Jay-Z, like many others, stood behind Colin Kaepernick as he knelt in protest of police brutality. They backed the former 49ers quarterback when the NFL ousted him for his actions. But then, Jay-Z and Roc Nation did a deal with this same organization, which included a social justice initiative, and many began questioning which side he was on, and if he was going to use his position to amplify the muffled voices yelling for changes to be made. Jay-Z was hit with criticism from all angles. Most recently, the mogul, who some thought might have been made to be the fall guy for pretty much all things race-related for the NFL, said that he is willing to take the hits for the sake of making White folks care about police brutality, which disproportionately affects Black and Brown people.
“As long as real people are being hurt and marginalized and losing family members, then yes, I can take a couple rounds of negative press,” Jay-Z told The New York Times.
Jay-Z said the conversation needs to be pushed further than just Kaepernick, as there is a bigger conversation to be had. “No one is saying he hasn’t been done wrong. He was done wrong. I would understand if it was three months ago. But it was three years ago and someone needs to say, ‘What do we do now — because people are still dying?’” he said.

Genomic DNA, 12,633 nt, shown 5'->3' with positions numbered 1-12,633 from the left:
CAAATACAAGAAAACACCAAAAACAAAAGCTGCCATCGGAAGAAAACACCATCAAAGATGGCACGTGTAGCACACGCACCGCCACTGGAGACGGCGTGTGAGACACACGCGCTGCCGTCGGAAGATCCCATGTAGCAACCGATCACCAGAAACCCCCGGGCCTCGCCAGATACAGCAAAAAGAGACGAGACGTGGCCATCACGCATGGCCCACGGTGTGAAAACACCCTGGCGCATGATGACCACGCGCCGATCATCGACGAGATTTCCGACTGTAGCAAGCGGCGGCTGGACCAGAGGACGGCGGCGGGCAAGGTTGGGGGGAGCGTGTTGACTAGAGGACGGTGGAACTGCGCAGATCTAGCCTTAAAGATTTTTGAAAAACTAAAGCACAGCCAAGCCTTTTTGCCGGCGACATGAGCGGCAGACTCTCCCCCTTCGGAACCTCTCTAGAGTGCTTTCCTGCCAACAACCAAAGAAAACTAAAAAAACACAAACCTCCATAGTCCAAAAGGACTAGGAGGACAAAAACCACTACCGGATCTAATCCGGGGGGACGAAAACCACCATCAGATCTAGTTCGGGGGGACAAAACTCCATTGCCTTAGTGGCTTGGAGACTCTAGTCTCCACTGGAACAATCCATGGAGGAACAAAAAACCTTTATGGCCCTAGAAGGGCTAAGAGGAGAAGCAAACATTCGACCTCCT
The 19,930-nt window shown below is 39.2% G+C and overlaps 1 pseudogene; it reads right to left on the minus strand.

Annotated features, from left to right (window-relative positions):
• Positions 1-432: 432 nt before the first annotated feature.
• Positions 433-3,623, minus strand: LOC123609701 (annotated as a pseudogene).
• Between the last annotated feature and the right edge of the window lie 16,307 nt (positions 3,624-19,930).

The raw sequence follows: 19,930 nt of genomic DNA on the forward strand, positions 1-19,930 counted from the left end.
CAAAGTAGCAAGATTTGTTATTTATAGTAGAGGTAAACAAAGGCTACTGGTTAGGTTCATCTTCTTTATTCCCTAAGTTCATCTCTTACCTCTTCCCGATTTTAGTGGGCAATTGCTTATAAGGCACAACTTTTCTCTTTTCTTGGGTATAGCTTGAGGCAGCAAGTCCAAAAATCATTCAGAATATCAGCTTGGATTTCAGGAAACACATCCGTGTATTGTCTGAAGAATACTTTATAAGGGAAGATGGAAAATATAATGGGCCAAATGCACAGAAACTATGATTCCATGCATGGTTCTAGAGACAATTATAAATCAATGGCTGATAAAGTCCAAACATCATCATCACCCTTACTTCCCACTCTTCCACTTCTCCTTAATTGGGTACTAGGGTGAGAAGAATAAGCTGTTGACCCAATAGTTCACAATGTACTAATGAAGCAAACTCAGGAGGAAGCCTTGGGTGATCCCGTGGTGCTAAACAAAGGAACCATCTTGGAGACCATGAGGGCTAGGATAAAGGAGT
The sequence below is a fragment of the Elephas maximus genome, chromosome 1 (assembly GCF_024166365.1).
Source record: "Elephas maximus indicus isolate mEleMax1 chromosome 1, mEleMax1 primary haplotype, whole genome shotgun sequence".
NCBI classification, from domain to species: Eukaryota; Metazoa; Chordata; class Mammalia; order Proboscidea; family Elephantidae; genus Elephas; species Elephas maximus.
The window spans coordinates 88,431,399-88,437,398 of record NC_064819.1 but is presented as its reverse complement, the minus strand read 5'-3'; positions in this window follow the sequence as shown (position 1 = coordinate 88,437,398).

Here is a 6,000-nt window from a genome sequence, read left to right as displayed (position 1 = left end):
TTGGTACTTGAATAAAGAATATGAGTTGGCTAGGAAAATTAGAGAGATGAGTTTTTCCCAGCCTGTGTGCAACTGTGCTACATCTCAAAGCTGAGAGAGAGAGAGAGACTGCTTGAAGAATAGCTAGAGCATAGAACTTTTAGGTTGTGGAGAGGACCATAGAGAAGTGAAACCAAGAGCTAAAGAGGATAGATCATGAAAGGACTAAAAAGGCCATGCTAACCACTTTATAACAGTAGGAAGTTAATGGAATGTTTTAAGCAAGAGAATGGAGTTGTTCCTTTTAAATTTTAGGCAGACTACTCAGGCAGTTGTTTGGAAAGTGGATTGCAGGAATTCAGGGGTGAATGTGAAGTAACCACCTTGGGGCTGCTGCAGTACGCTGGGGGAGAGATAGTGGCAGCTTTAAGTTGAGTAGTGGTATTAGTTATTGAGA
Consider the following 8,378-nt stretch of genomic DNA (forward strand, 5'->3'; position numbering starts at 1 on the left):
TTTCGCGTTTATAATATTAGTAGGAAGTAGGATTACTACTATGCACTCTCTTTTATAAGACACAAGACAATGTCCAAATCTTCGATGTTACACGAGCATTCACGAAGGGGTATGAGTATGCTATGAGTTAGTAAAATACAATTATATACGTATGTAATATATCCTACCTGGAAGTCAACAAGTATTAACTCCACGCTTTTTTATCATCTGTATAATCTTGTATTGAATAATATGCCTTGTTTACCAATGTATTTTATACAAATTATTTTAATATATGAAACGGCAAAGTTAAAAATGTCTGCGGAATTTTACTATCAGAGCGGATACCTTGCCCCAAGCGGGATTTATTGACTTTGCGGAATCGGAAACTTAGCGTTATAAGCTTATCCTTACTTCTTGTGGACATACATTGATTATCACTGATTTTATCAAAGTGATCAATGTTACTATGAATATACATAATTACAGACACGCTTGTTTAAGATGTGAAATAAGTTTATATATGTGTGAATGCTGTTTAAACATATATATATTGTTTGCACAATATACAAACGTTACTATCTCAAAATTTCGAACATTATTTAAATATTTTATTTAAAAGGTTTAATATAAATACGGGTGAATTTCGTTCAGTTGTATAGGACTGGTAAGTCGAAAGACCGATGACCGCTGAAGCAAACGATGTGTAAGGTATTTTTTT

Jay-Z’s stance has not shifted. He has remained consistent in expressing that the movement should go beyond Kaepernick’s protest of kneeling. “I think it’s time for action,” he said after announcing his deal with the NFL.
Jay-Z continued, “I’m really into action — I’m into real work. I’m not into how it looks. I just show up and do the work, I’m not interested in how things look on the outside. If protesting on the field is the most effective way, then protest on the field. But, if you have a vehicle that you can inspire change and you can speak to the masses and educate at the same time.”
Carolina Panthers safety Eric Reid, Kaepernick’s friend and former teammate, called Jay-Z’s deal “kind of despicable.” He also was not fond of the mogul’s comments about Kaep’s form of protest. “When has Jay-Z ever taken a knee, to come out and tell us we’re past kneeling? Yes, he’s done a lot of great work, a lot of great social justice work. But for you to get paid to go into an NFL press conference to say that we’re past kneeling — again, asinine. … He got paid to take the bullets that he’s taking now. Because we’re not having it,” he said.
After Jay-Z announced the deal, he was relatively silent. Until now, at least. But perhaps that is because he is about less talk and more action.